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Project Tooling

‎01-06-2014 05:06 AM - edited ‎09-30-2015 07:00 AM

By: James (Jim) R. Hughes, Global Business Analysis Capability Leader, Hewlett Packard Company

 

tools.jpgAuthor’s note: My blogs address the challenges that limit applications solution delivery success, and how to overcome them.

 

 

I can’t count the number of times I have heard of projects reporting problems related to tooling—problems such as:

  • the reports are not being formatted ‘correctly’
  • inability to find subject matter experts to assist with deployment
  • poor training
  • integration challenges
  • poor performance
  • double data entry
  • defects not being addressed by the tool vendor
  • missing functionality

Sometimes the tooling problems are blamed for project delays, employee morale issues, cost overruns, and poor quality.

 

To blame the tools used on a project for ineffective or inefficient delivery performance is bogus! Tools do not make a person into a good Project Manager, Business Analyst, Developer, or Tester. Tools do not make for a successful or unsuccessful project. Good people use the best tools they have available to their advantage, but they never become slaves to their tools. Good carpenters who make fine cabinets can drill holes with a hand auger if necessary, even if they would prefer to use an electric-powered drill press. A good doctor can make a general assessment of a person’s health with a stethoscope, an otoscope, and a tongue depressor, and rarely needs to use an MRI scanner. Likewise, good PMs can plan and track even a large project in Excel if that is all they have available to them.

 

Successful PMs, BAs, and Developers apply the following principles with respect to their use of tools. They …

  • Use the best tool available. The key operative word in the preceding statement is ‘use’. They actually use the tools. They make them work. They don’t complain about having to use the tools and create artificial reasons for why they can’t or won’t use them. If necessary, they invent work-arounds so that they can get their work done using the tools.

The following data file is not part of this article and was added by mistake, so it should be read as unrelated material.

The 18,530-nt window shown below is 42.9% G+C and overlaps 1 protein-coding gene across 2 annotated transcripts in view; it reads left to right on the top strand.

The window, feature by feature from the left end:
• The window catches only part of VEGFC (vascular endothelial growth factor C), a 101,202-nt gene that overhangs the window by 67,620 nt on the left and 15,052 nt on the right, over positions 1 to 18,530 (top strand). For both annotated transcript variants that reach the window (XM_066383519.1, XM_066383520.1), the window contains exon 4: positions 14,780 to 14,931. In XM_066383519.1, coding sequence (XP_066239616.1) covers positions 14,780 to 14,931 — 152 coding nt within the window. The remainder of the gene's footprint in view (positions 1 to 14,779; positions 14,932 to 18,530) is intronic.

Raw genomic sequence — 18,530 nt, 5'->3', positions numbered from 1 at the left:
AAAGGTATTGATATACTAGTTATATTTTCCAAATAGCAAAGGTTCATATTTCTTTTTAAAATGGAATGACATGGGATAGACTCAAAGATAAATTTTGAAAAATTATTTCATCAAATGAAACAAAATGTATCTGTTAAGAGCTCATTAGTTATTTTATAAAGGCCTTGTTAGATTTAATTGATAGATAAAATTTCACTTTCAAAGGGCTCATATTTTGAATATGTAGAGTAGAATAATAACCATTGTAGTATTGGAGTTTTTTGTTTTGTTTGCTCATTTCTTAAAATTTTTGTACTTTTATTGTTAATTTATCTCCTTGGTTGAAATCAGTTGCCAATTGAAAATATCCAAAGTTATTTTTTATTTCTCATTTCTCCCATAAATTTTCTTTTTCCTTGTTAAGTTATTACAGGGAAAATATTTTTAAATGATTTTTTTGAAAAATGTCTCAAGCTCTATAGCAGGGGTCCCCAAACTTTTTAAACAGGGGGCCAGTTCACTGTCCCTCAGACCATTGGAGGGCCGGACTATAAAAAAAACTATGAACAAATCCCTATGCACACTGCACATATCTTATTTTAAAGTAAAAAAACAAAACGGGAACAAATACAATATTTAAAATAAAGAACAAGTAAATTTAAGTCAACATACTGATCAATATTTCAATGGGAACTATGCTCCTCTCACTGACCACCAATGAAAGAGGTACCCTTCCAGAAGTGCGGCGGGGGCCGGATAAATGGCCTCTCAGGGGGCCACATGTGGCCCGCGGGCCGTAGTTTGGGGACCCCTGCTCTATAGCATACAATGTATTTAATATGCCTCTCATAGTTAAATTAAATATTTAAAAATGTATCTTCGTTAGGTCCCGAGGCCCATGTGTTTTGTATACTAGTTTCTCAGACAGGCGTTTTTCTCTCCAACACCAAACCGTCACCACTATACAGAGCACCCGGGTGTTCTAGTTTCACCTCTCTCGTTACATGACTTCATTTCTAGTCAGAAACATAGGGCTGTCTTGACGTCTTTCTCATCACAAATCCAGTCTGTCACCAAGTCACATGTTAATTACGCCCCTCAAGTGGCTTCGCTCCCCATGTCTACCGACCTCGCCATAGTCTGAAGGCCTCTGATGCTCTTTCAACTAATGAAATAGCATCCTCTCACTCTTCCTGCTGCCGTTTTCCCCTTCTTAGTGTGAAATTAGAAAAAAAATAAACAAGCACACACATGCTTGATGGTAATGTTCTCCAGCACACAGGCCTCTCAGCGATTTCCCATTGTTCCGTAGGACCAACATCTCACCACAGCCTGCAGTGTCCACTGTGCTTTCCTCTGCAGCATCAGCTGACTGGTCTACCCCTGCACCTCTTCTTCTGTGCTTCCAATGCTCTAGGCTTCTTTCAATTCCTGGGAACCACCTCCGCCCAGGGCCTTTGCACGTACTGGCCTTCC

• Use standard tools. They don’t assess and select different tools each time they begin a project. And they’re not concerned if they don’t have access to the latest ‘hot’ tool or version. Rather, they use the standard tools which their organization has selected and in which the organization makes an investment. One project I was involved with didn’t like the ‘corporate’ standard tool for managing agile sprints and decided that it had to use a different tool. Of course, as they got into it, they discovered that they had little experience with their new tool, couldn’t find expert users to assist them, and ended up with additional costs. Using standard tools allows a team to start up quickly, apply consistency across projects, and obtain resources familiar with the tool and its nuances.
  • Keep it simple. They don’t create complex ways of using the tools. For example, they don’t utilize a number of project-specific custom fields to track progress or to classify entities. Instead, they use the standard configuration and workflow supplied by their organization.
  • Avoid ‘tool wars’. They don’t allow the ‘techies’ to get into debates about which tools the project should use. They silence discussion when people raise the topic of their favourite tools and make comparisons among tools, unless a person has a constructive way for improving the application of a standard tool.

 

Tools do not make or break a project! Intelligent, focused, skilled, and experienced PMs, BAs, Developers, and Testers are what make for project success. Using a suitable tool only improves their efficiency and effectiveness. After all, the Parthenon, a high-quality structure, was built with hand tools!